I walked further and further until the only sound I could hear was the crunching of the snow under my boots. The sun was strong and dazzling, and the snow sparkled as if covered with a myriad of precious stones. The almost absolute silence and the whiteness around me affected my mind like a drug. There was neither space nor time, just this crunching sound and endless whiteness, which repeated itself every winter for thousands of years. I did not know how long I walked in this state before I was startled by the barking of a dog, which suddenly came running towards me. I heard a man’s voice: “Rex! Come here.” The dog did not obey his owner and instead came very close. He was a large German shepherd. He stopped barking, sniffed at my boots, and wiggled his tail. I patted him and he licked my hand.
    “I’m sorry if my dog has frightened you,” the older man huffed and puffed.
    “No need to apologize, the old man,” I said, “I’m not afraid of dogs, only of humans.”
    He smiled and we shook hands. His handshake was surprisingly firm and he looked me straight in the eye. “My name is Hans,” he said. He asked me where did I come from and when I answered he said, “So you were Tito’s pioneer.” He laughed and told me how Tito got his fingers slammed in a car door by one of his bodyguards during his visit to Stockholm. “Fancy a cup of coffee?”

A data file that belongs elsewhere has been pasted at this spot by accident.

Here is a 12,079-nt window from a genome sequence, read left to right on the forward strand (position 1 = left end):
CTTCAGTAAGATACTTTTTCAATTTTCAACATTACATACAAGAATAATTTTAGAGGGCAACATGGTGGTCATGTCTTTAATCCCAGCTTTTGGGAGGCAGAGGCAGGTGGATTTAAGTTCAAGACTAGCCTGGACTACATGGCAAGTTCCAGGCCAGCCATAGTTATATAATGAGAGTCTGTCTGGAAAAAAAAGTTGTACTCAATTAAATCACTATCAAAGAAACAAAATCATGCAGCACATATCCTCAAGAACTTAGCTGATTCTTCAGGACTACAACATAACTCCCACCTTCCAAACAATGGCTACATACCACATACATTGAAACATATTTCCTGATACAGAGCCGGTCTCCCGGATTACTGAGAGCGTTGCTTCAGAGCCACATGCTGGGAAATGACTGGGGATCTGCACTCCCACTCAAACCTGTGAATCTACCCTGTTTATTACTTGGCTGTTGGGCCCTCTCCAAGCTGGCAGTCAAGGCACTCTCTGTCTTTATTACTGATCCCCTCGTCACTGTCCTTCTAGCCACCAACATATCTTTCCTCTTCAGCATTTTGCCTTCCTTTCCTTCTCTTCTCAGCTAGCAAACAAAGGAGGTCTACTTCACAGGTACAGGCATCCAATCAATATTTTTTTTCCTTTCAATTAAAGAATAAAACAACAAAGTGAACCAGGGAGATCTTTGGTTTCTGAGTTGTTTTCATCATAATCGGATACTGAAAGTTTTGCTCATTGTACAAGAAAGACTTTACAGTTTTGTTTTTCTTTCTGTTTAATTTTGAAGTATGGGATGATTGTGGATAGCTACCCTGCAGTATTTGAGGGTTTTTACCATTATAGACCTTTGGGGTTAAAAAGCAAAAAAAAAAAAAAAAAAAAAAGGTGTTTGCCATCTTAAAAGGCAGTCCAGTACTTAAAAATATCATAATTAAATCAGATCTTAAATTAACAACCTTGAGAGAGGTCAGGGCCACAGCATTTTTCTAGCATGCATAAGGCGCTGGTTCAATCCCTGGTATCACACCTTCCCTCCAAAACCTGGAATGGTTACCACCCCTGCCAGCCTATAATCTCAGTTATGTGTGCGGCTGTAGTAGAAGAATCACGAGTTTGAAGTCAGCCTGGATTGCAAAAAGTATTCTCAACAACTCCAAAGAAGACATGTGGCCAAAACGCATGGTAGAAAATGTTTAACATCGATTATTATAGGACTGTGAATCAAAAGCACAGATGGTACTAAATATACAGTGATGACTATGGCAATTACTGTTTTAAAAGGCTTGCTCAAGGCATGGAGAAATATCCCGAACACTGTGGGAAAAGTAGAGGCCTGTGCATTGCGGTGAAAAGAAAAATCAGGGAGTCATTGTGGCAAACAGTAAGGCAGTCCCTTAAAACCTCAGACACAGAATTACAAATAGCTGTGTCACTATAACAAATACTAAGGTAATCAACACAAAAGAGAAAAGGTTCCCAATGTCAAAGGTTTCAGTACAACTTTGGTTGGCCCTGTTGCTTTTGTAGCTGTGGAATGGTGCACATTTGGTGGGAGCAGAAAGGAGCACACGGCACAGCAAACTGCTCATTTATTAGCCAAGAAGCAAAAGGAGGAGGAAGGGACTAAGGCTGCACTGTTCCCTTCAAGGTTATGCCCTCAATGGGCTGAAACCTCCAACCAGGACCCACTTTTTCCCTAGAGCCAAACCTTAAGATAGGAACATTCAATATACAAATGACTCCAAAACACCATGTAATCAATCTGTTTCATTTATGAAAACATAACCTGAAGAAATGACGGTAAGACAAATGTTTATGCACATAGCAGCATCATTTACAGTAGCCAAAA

(For those of us who are still in the Dark Ages, -25C is -13F. Brr!)
    Tito's pioneer?
    Last edited by Tarheel; 16-Mar-2015 at 16:52. Reason: fix horrible grammar error

    • Member Info
      • Native Language:
      • Serbo-Croatian
      • Home Country:
      • Bosnia Herzegovina
      • Current Location:
      • Sweden

    • Join Date: Mar 2008
    • Posts: 3,615
    #3

    Re: Train transports, part two

    Thank you Tarheel,
    I have to admit I thought for some reason that birds and animals were two different groups. I was good at biology when I was in school, but after decades one seems to forget what one had learnt.
    Your version of the sentence above "....what I like to photograph" is the best. I see that my version with "what kinds of things I liked to photograph" is a little awkward.
    I am wondering about the sentence: "Nobody was going to order me to carry a white band around my arm as of us Bosniaks had been ordered to do by the Serbian authorities in my hometown." Is the phrase "as of us Bosniaks" a correct one. I cannot remember I saw the phrase "as of us" in a written text, but probably I am wrong.
    Regarding "Tito's pioneer, I can say that in every socialist country they had children dressed in white shirts with red scarfs. They sang patriotic and revolutionary songs about the leader and the party. They called them "pioneers".

    • Member Info
      • Native Language:
      • Chinese
      • Home Country:
      • Malaysia
      • Current Location:
      • Malaysia

    • Join Date: Apr 2014